Wasting time can improve your health, relationships, and professional life.
With the New Year starting, social media feeds are full of inspiration to help you crush your goals: drop twenty pounds while cooking gourmet meals, meditating every morning, and checking off our entire to-do list.
Since 80 percent of resolutions that people make in for the new year fail making them at all seems like a giant waste of time. Schedule time to play instead.
As adults, we neglect time to recharge our souls. When you watch a child play, you see mindfulness personified. They aren’t worried about filing their taxes, what they’re making for dinner, or how to squeeze that thirty-minute workout in an already packed schedule. They focus only on filling themselves with joy. Doesn’t that sound more fun than a low-carb diet and spreadsheets?
Dr. Stuart Brown, a play researcher and founder of the National Institute of Play, said in a 2008 TED Talk that play is integral to being human and, “If it’s purpose is more important than the act of doing it, it’s probably not play.”
Think back to when you were a child and focus on the types of play that brought you the most joy; those same activities will light you up today. Some people are drawn to sports or dance, while for others, crafting a story is the epitome of enjoyment.
Play reduces stress and boosts your health
Research shows that chronic stress, the sort that keeps us up at night or churns in our stomachs and makes us neglect the salad we packed for lunch, can negatively impact our immune function, cardiovascular health, hormone levels, and digestive system. In addition to physical health problems, depression and anxiety often stem from chronic stress.
Play, either solo or social, is the anecdote to chronic stress. When you enjoy an activity, your body releases endorphins- the same chemicals that runners call the post-exercise high. These chemicals boost brain function and increase your sense of well-being.
Play improves your inter-personal relationships
There are certain types of play that directly impact the way you interact with other people.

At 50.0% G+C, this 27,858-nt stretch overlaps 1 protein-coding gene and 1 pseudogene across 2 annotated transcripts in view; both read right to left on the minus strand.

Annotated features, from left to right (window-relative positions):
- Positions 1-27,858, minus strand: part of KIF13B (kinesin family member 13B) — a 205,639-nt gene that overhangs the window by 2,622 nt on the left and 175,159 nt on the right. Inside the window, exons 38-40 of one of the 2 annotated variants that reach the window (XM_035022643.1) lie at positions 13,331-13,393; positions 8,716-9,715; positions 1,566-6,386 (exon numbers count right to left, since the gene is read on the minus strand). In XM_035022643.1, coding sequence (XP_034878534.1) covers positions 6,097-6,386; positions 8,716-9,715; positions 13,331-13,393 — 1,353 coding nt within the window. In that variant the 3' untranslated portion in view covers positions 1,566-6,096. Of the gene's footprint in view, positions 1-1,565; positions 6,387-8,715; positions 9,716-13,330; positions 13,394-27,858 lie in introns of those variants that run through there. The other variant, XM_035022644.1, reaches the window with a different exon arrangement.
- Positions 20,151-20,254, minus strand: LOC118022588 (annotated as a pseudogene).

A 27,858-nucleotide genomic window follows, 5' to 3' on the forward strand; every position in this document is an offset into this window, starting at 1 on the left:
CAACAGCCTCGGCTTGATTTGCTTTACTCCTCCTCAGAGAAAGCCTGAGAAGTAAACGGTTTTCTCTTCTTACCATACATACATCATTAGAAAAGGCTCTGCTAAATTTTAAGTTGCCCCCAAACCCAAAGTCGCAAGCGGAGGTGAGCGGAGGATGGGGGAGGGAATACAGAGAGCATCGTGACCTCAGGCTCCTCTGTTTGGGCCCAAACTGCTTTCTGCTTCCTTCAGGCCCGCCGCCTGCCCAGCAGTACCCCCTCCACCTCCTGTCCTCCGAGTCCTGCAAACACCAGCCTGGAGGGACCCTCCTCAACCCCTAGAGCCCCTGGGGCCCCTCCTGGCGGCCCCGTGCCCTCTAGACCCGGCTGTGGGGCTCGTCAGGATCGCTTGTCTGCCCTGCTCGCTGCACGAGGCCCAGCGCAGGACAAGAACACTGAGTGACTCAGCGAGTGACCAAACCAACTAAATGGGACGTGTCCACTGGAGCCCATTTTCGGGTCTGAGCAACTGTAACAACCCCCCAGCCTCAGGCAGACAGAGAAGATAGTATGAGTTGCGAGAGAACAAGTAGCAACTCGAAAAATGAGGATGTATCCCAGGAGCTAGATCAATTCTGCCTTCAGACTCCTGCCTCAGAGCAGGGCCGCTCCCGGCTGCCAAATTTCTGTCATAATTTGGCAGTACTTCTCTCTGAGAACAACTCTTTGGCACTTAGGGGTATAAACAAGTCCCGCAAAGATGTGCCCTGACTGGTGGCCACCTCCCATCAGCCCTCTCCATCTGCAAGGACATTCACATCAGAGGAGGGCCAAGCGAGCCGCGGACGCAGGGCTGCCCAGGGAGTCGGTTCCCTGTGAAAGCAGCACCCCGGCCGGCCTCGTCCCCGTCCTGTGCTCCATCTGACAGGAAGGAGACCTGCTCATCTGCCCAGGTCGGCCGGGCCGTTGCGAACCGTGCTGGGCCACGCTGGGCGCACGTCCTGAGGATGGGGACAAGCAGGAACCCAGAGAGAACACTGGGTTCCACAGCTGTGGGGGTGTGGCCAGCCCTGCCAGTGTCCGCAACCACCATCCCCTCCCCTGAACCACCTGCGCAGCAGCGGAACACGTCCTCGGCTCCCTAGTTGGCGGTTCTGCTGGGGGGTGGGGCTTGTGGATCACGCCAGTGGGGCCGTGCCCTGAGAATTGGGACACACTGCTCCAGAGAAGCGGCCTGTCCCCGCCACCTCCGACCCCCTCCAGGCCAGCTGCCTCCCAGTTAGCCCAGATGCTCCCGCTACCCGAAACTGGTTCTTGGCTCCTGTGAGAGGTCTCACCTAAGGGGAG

Attunement play, which The National Institute of Play describes as eye contact and conversation between a mother and infant, fosters emotional bonding. Social play, such as board games, sports, and partnered dancing, improves your ability to connect and empathize with other people and even help you overcome shyness in social situations.
Incorporating play into your friendships, long term relationships, or even business associations can boosts connectivity. Strong connections foster a sense of belonging, resulting in improved emotional wellbeing, enhanced trust, and more stable bonds.
Play boosts your business
Improving business relationships through playfulness can positively impact the success of your business, and stimulate cognitive function to enhance innovation.
If you work for yourself, building play breaks into your day can help your brain stay sharp and innovative, which is essential for any entrepreneur. Stand up from your desk for an hourly dance party, or keep some brain teaser puzzles handy. The type of play isn’t as important as the level of enjoyment you get from it.
If you want to create engaging meetings that help employees attend actively instead of checking the clock and their Facebook feed, a playful environment is vital. In addition to being more interesting, playful work environments can enhance group coherence by improving trust.
Play is essential
This year, focus your efforts on finding opportunities to waste time. It’s easy to get caught up in the act of being busy, especially in a society where people wear the word busy like a badge of honor.
Set an hourly reminder on your phone and breaking away from work to play for five minutes. Turn on the music and have a dance party in your kitchen before making dinner or doing the dishes. Write the time for a weekly basketball game or crafting session in your week.
The key is to treat play as essential to your functioning as a human being because science tells us that it is. Play improves our health, relationships, and business, so, you’re sure to crush those goals without the need for a resolution.
Maria Chapman is a writer, literacy education expert, chronic illness warrior, and parent of five.